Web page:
I have never seen how obvious how two different perspectives could change how you approach life until I took both of my children rollerskating a few weeks back.
My daughter… took one step with the rollerskate onto the rink… .and stepped back off and sat on the side pouting – she did this for a good 20 minutes while I tried everything to get her back in the rink.
My son went off on his own… thwap – fall, get up… skate skate skate thwap fall…. get up again and so on.
My daughter was close to tears sitting there – saying that it was too hard. I said “Of course it’s too hard, you barely tried!” She said “If I skate – I will fall” I said “So? What if you do? Look at all the other kids in the rink – they are falling and getting up and trying again”. She said “But I’m not good”, I said “Yes, that’s because it takes practice”, She wasn’t buying it.
I was exhausted from trying to encourage her (as she gets her stubbornness from me) that I just decided to skate around on my own – reliving my childhood and watching my son fall… get up – and skate for a few steps and fall again.
The best moment came when my daughter’s friend from school happened to show up (unplanned) and was equally as bad as my daughter. I said “Look, your friend can’t skate either but she’s still trying – you should at least try together”. My daughter rolled her eyes and got up and decided to “try to skate” with her friend who was also trying (but failing).
My daughter gradually got better but still not very confident as the day went on – and as she could see herself improve (and she never fell until right before we left) she was proud of herself… even though she was quite shaky.
MY son decided he was good enough to go in the big rink – I filmed him while giggling to myself – he fell a couple of times with the big-league skaters but I was proud of him for not being afraid to fail (or fall).
MY daughter – only fell once in the end – said it was a great day – but it took her the whole time to let go of the side because she was so afraid to fall.
My Son – Skated the whole time – anywhere he wanted to go, he went. He fell – got back up and kept going. MY son’s comment was “Did you see how good I was? It was my first time skating and I only fell 17 times!! That was awesome!!”
My son had not put pressure on himself to be perfect and kept persisting and achieved his goals for the day. My daughter – still felt proud of herself but took the whole time we were there to finally let go because she was so afraid to fall.
How do you approach life?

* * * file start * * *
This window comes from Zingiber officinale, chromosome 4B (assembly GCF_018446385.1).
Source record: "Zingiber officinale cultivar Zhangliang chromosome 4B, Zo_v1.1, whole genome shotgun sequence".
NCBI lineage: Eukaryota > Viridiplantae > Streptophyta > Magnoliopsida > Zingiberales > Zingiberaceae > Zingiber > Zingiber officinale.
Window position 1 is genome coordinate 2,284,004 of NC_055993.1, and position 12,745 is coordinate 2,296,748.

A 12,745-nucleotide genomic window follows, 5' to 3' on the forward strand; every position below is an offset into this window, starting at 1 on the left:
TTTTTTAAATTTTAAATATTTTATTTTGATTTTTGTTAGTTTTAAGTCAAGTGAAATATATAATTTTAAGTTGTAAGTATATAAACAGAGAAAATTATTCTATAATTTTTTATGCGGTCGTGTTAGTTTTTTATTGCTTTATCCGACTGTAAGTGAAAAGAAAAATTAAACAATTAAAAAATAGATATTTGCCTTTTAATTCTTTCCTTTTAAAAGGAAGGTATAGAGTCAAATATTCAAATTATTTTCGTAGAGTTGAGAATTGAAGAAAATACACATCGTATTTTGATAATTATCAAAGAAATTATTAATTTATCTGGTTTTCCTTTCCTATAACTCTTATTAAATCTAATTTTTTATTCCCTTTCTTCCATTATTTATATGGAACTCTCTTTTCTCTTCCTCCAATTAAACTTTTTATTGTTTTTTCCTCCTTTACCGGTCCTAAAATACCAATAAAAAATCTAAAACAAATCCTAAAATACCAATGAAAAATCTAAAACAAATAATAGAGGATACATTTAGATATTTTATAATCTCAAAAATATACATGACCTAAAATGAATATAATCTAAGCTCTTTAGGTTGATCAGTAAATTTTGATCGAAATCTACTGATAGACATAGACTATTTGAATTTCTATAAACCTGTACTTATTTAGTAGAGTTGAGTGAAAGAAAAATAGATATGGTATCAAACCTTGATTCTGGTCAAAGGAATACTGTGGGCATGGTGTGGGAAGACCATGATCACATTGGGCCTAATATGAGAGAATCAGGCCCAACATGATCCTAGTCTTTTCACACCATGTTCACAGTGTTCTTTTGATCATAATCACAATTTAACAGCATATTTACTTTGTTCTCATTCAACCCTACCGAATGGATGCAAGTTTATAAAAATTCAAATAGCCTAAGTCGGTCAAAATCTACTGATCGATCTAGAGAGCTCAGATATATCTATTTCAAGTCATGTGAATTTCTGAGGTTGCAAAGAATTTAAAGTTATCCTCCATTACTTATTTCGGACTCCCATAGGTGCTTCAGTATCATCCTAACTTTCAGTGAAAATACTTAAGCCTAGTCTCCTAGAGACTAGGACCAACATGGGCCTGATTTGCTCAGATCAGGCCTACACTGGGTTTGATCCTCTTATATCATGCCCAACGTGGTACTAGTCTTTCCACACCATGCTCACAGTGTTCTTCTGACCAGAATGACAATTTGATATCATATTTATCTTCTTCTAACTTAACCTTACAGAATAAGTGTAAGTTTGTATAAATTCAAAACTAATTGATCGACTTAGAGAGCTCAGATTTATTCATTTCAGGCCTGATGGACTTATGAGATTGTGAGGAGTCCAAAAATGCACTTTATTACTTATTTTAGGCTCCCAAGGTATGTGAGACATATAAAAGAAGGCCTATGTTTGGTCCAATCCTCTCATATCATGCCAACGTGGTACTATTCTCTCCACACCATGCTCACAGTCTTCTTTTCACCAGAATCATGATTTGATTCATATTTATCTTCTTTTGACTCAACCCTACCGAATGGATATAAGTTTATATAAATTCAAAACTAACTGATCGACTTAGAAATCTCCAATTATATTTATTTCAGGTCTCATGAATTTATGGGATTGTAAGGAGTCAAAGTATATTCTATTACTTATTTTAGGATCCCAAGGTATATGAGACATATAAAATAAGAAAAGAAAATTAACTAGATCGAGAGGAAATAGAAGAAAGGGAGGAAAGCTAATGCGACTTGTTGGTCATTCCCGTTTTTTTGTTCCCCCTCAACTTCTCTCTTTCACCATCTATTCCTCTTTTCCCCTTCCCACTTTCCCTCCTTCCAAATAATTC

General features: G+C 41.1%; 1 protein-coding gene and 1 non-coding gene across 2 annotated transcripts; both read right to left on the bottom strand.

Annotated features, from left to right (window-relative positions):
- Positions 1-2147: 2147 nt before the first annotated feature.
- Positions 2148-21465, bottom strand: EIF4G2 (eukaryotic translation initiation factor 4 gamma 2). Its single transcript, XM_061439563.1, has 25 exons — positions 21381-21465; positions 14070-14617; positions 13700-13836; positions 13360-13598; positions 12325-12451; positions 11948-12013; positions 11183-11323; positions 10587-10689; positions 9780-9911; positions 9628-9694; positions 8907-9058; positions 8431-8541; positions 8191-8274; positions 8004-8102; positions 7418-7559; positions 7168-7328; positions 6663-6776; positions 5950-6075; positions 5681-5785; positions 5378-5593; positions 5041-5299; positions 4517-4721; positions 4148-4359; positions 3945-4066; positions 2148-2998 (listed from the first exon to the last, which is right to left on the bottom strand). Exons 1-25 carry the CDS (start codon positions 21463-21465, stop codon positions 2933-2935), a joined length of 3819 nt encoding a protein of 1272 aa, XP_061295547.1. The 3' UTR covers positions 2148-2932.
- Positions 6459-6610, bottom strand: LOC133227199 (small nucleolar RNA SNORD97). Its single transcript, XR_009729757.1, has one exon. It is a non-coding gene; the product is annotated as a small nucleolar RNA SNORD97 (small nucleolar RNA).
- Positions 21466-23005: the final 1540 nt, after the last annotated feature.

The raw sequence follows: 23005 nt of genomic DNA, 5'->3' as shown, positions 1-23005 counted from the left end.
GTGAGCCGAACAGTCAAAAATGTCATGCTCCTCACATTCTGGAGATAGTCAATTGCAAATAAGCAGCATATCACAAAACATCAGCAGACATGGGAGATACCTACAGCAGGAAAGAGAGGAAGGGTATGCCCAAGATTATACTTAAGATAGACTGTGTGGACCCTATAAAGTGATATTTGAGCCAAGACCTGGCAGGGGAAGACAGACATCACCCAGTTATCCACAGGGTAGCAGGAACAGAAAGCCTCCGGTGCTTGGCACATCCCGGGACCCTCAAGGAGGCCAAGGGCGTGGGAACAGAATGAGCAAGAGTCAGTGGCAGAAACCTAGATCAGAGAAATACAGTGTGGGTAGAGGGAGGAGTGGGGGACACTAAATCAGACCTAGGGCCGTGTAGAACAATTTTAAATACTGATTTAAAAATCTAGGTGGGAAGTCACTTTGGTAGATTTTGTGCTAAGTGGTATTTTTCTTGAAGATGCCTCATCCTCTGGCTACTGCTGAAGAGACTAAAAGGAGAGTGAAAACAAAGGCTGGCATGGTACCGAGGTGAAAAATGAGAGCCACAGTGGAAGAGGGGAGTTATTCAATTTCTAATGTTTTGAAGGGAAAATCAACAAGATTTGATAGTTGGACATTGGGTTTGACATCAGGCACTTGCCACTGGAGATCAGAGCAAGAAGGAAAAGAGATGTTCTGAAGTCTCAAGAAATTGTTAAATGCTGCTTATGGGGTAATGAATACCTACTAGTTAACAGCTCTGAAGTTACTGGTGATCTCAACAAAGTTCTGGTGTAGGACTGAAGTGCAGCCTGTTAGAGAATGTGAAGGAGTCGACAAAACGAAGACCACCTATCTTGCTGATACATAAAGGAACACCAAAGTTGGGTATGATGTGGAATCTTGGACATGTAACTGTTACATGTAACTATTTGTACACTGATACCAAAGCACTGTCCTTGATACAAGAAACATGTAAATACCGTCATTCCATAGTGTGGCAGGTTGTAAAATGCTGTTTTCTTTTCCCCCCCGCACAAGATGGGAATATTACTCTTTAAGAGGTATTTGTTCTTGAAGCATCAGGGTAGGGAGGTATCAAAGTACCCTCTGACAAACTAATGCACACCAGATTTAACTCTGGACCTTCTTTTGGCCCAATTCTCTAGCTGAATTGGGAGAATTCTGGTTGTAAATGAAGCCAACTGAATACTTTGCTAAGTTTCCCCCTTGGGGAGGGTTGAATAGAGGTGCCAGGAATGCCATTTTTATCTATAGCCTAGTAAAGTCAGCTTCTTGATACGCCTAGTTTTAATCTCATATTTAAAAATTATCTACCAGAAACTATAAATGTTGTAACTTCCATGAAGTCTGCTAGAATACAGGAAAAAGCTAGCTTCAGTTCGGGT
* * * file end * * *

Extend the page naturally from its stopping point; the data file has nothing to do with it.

Read more about perspective with Carol S. Dweck’s Book Mindset: The New Psychology of Success
My dad is one of the most gentle people I know. This is no thanks to his upbringing, in which he had very limited places to go and not much gentleness shown to him – but he, as a parent has been quiet, patient and gentle.
I have watched him over the years, and now as a parent I look back and I am in awe of his patience, rarely raising his voice – but doing a lot of listening. He jokes that one of his best accomplishments in life is that he raised three, very independent, opinionated and smart women (He has two sons – my brothers as well… but he mentions his daughters first). My dad also leads quietly with his work. He allows people to make their own mistakes, and only corrects if he absolutely has to.
To the smart person, who will ask him what he thinks, he will share many interesting tactics and observations – but he never shares unless asked.
Several years ago there was something happening with his work environment that I was aware of – and I asked him about it. I knew he was upset because he raised his voice and said “Jenny!! Someday I’m not going to be around and you need to think for yourself, You can’t rely on what I think!! Don’t ask what I think about it!!”.
I had never been so insulted by my dad in my life. I, never having raised my voice to my dad like this ever, said “DAD, YOU RAISED ME!! YOU of all people know I can think for myself with how much I have disagreed with you!! But I am still interested in your opinion!!”.
THEN my dad laughed like I had never heard him laugh, and said “Well, yes… of course I knew that” and laughed and laughed.
I was scared that I had yelled back at him but surprised with his response. The thing is, my dad always says that he wants people to not rely on him, that he isn’t going to be around forever. Nothing makes him happier than when he sees someone become completely capable without his help.
I could never put my finger on what makes my dad so different when I have observed other people in leadership positions. I noticed that when people started telling me how smart they were or all of their qualifications they have gotten I tend to just smile and tune out. It just turns me off… and many times I think “don’t tell me, show me!”. Why did it bother me so much?
IT wasn’t until I heard a quote today that said this:
“True Leaders don’t spend time convincing you to believe in them, True leaders spend time convincing you to believe in yourself”.